I downloaded Seesmic Look from here. The description says it's been optimized for Windows 7 which I do not have and won't touch so I'm running it on Vista. The download probably took two minutes or less and I think the application is about 13 mb. You sign into it with your twitter name and password and boy does it look different.
When it opens, it opens up to the Trends page which is all the popular hashtags and topics being talked about on Twitter.  You can look at Trends at anytime by clicking on it from the navigation bar which on the left.  As for the nav bar, here's what you get:
Inbox – this is all your public (@) replies, direct messages, and sent (direct) messages
Social – is your timeline, you can click on Friends for all the people you follow as well as the lists you've created to narrow down even further. You can look at the timeline by scrolling or clicking on the Playback button (looks like a tv) where each tweet fades in and out on the screen (not sure if I like that mode much)
Favorites – all the tweets you've saved as favorites (I have way too many)
Interests – this is a great feature. It divides Twitter into some rough categories, you click on each of those categories and get tweets from popular users in each category. I say it's great because you can catch tweets from folk you don't follow or folks you do follow that you may miss in your timeline or lists.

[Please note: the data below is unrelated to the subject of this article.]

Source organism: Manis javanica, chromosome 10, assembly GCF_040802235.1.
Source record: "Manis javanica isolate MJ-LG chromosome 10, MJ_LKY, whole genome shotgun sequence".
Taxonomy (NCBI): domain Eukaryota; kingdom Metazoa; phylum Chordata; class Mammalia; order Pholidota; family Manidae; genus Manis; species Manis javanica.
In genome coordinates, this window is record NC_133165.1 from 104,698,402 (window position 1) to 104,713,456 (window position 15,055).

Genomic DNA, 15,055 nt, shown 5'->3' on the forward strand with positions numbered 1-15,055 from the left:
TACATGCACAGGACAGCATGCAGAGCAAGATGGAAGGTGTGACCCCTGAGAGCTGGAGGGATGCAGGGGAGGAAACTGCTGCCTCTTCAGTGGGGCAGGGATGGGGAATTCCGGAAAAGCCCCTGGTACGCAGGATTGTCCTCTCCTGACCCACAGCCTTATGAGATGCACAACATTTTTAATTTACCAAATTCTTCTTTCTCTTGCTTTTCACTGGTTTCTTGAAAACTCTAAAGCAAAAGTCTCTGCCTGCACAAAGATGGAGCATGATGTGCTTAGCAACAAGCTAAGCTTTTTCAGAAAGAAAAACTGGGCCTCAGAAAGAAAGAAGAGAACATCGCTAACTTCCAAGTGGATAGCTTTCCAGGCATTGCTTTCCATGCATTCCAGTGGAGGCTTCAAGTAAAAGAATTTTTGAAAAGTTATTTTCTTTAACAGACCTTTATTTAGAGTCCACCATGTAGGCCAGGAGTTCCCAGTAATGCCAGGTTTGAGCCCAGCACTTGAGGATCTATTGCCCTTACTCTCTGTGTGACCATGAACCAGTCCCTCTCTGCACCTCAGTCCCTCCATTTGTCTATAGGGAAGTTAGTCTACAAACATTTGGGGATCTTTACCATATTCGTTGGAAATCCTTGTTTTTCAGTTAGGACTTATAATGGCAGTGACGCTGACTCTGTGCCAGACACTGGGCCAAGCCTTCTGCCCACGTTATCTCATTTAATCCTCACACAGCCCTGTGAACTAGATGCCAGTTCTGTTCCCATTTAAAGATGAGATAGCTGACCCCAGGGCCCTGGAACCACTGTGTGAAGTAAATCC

Channels – basically this is featured content from one source. There's only a few channels I suspect there will be more in the future. People who are really interested in these providers content will be the ones who use this most.
Searches – Just type in what you're looking for in the search bar at the top right hand of the screen
Overall: In my tweets I said the accountant part of me still likes the grid of Seesmic Desktop but Seesmic Look's added features especially Interests and Channels are a WIN.  Not a Tech Blogger has used a lot of twitter apps since I've been on and this one is by far the most appealing visually, the navigation is easy. I'm not sure if this is available for Mac or not but for PC its a WIN.